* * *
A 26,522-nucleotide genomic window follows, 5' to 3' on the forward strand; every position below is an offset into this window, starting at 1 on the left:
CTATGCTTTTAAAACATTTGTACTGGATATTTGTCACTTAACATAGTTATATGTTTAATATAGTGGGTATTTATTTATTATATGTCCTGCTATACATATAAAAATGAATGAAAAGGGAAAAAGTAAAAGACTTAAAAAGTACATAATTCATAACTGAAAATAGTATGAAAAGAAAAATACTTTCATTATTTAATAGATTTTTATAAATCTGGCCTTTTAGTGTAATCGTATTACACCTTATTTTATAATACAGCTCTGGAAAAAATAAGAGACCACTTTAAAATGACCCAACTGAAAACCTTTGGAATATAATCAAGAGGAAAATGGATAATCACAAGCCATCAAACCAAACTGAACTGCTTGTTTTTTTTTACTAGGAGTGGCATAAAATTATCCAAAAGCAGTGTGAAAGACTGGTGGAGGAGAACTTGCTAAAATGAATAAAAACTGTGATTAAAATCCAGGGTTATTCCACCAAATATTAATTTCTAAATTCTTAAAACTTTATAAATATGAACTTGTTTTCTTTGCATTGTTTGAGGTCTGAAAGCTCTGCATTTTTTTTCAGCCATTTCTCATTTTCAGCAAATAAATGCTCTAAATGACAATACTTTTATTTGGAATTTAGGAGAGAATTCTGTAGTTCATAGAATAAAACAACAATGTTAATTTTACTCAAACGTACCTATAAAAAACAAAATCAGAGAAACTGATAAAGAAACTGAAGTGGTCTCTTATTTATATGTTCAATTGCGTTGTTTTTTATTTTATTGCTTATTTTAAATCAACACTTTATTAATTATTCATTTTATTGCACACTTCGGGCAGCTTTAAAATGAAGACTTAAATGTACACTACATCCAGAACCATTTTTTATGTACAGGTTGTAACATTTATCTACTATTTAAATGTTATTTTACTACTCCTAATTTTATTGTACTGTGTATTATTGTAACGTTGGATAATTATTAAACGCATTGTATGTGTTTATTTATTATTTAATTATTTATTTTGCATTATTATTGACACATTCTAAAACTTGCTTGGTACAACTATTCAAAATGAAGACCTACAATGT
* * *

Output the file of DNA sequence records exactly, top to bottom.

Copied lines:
A 26,522-nucleotide genomic window follows, 5' to 3' on the forward strand; every position below is an offset into this window, starting at 1 on the left:
CTATGCTTTTAAAACATTTGTACTGGATATTTGTCACTTAACATAGTTATATGTTTAATATAGTGGGTATTTATTTATTATATGTCCTGCTATACATATAAAAATGAATGAAAAGGGAAAAAGTAAAAGACTTAAAAAGTACATAATTCATAACTGAAAATAGTATGAAAAGAAAAATACTTTCATTATTTAATAGATTTTTATAAATCTGGCCTTTTAGTGTAATCGTATTACACCTTATTTTATAATACAGCTCTGGAAAAAATAAGAGACCACTTTAAAATGACCCAACTGAAAACCTTTGGAATATAATCAAGAGGAAAATGGATAATCACAAGCCATCAAACCAAACTGAACTGCTTGTTTTTTTTTACTAGGAGTGGCATAAAATTATCCAAAAGCAGTGTGAAAGACTGGTGGAGGAGAACTTGCTAAAATGAATAAAAACTGTGATTAAAATCCAGGGTTATTCCACCAAATATTAATTTCTAAATTCTTAAAACTTTATAAATATGAACTTGTTTTCTTTGCATTGTTTGAGGTCTGAAAGCTCTGCATTTTTTTTCAGCCATTTCTCATTTTCAGCAAATAAATGCTCTAAATGACAATACTTTTATTTGGAATTTAGGAGAGAATTCTGTAGTTCATAGAATAAAACAACAATGTTAATTTTACTCAAACGTACCTATAAAAAACAAAATCAGAGAAACTGATAAAGAAACTGAAGTGGTCTCTTATTTATATGTTCAATTGCGTTGTTTTTTATTTTATTGCTTATTTTAAATCAACACTTTATTAATTATTCATTTTATTGCACACTTCGGGCAGCTTTAAAATGAAGACTTAAATGTACACTACATCCAGAACCATTTTTTATGTACAGGTTGTAACATTTATCTACTATTTAAATGTTATTTTACTACTCCTAATTTTATTGTACTGTGTATTATTGTAACGTTGGATAATTATTAAACGCATTGTATGTGTTTATTTATTATTTAATTATTTATTTTGCATTATTATTGACACATTCTAAAACTTGCTTGGTACAACTATTCAAAATGAAGACCTACAATGT